A Deal with Spiders

The light of the torch danced on the tangled, moss-covered roots of the trees ahead. Johan cursed to himself as he tried to navigate his way through the undergrowth, stumbling every few steps. He made it through the maze of limbs snaking from the looming tree and paused to brush a calloused hand through the mat of shaggy, brown-and-gray-streaked hair that clung to his brow.

Keep going, Johan thought as he caught his breath, it's either do this or lose the farm and starve to death. Or worse. Beg.

He took a moment to check his surroundings. The air of the summer night was thick and humid. The pale glow of the full moon filtering through the canopy caught in a steadily rising fog, washing the forest in hues of silver and emerald. Beyond the light of his torch, the forest existed only as a mass of vague shadows and specters. He could see pockets of grass staking their claim amongst the tree roots, and all manner of ferns and shrubs doing the same, everything fighting for a place. The trees were oppressively tall, and their trunks were covered in a latticework of vines and ivy. Johan couldn't help but feel dwarfed standing beside them. He gazed upward and raised his torch, straining his eyes to look through the canopy, trying to find any sort of webbing, cocoons, or hollowed-out carcasses- any sort of evidence that he was getting closer.

As far as Johan could tell, the canopy was empty. More than that, the forest itself seemed abandoned. No birds or squirrels flitted through the branches; no game paths wound their way through the grass. Not even the chirping of crickets filled the night. The forest was utterly devoid of life, except for Johan and his torch.

He tightened his grip on the wooden handle and swallowed the urge to scream for one of the gray-skin witches to come see him. He knew he had to find them. That's how the deals worked: Find the forest, find a thread, find the Spider.

Just thinking about them sent chills down his spine and he cursed again. The Spiders were mysterious creatures with the power to give you anything you desired, so long as you were willing to bargain.

As a boy, Johan had heard stories from travelers of noble men and women journeying to the forest with coffers laden with gold and gems as offering to the Spiders. Every traveler had said that those same nobles had been found weeks, months, or years later, at the edges of the forest, as little more than skin and bone, their faces twisted in eternal agony, still clutching the gold-filled coffers.

Johan remembered asking a traveler why people didn't check the forest regularly to claim the gold. The traveler told him, with a grim smile, that many poor souls have tried, but the Spiders did not take kindly to people trying to pillage their lands. There could very well be a king's ransom in the forest, but the Spiders would never let anyone take it from them without getting something in return and they always seemed to know what they wanted. Johan wasn't sure how true the stories were, but he believed one thing: The Spiders didn't care about material wealth. Why would they? They live in a forest.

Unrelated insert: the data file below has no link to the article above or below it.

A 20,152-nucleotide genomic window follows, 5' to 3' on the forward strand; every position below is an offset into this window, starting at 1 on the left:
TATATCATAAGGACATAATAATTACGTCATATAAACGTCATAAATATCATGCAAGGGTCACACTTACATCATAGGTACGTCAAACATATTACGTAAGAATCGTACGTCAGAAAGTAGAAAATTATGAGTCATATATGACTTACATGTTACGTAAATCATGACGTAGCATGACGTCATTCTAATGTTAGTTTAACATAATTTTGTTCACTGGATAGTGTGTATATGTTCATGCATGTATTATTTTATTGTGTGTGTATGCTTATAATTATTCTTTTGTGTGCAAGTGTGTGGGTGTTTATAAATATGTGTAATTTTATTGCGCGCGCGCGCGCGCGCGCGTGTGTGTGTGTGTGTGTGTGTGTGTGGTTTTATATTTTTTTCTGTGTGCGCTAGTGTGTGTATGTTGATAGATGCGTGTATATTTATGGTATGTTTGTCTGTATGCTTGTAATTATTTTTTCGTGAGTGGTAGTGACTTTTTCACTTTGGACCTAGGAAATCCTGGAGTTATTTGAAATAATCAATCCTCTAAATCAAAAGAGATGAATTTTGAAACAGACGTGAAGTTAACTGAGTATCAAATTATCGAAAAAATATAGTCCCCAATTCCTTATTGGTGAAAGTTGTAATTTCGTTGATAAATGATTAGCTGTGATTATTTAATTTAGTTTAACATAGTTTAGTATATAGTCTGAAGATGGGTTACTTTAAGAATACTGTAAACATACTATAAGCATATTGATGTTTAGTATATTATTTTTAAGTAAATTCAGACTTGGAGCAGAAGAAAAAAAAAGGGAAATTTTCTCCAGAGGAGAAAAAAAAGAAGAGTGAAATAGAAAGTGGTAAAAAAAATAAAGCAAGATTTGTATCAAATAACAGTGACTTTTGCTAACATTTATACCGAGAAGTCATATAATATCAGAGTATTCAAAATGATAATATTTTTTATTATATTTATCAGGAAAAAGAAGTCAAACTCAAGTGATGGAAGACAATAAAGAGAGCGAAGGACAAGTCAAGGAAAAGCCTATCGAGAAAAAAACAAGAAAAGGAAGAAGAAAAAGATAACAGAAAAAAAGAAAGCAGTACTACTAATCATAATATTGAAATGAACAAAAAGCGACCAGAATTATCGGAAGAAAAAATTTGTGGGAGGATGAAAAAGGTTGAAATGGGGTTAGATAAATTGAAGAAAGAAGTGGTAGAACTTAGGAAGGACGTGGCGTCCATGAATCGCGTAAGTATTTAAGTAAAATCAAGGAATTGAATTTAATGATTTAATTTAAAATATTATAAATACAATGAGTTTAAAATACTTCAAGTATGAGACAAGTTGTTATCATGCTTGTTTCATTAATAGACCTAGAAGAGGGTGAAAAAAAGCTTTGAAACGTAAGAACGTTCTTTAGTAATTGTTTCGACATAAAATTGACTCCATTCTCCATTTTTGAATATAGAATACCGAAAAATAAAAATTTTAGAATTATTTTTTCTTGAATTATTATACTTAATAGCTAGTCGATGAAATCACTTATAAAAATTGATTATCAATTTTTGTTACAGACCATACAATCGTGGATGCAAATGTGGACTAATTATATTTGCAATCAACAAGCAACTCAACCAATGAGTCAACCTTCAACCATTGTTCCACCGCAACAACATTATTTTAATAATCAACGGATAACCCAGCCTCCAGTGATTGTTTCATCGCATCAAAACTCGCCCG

Chuckling under his breath, Johan swung himself around and prepared to plunge deeper into the forest when a glinting silver thread caught the corner of his eye.

He stared at it for a moment, unsure it was really there, before shaking himself and carefully approaching the thread. The thread was incredibly fine, positioned just below eye level, and woven around the small branch of a tree before disappearing deeper into the shadows of the forest. If he was going to follow it, he'd have to keep a hand on it.

Johan couldn't suppress the uneasiness spreading through his chest at the idea of holding on to the thread. It wasn't that the thread looked unpleasant to hold, but Johan couldn't shake the feeling that something was wrong with it.

You have to do this, he thought.

Johan steeled himself, grabbed hold of the thread and continued walking. The thread materialized itself in the torchlight as he followed it and was swallowed by the darkness behind him as he walked. After a few minutes, Johan wondered, briefly, whether he'd be able to find his way back.

Johan followed the thread for what felt like miles. It was surprisingly soft and cool as it ran through his fingers; it reminded him of the feeling he got when he put his hand into a stream and felt the water currents racing across his palm.

The thread weaved through trees and around jutting rocks in areas he could not follow, forcing Johan to stray away from it in order to make his way around the obstacles and return. He lost sight of the thread several times and had to double back and search for it again before he was able to progress.

Finally, Johan spotted another thread. And another. Until the forest was trapped under a blanket of silver webbing. They glowed so brightly in the moonlight that Johan didn't need to use his torch. He doused it and strapped it to the side of his bag while he walked. The webs danced in a sudden gust of wind that caught the moonlight and turned the entire forest into a ghostly ocean of shimmering, undulating, waves.

Johan's vision blurred with the motion and he could feel his stomach beginning to bubble. He screwed his eyes shut and took a few deep breaths to master himself. After a moment, his body returned to normal and he let out a satisfied sigh that caught and died in his throat as he opened his eyes and took in what stood before him.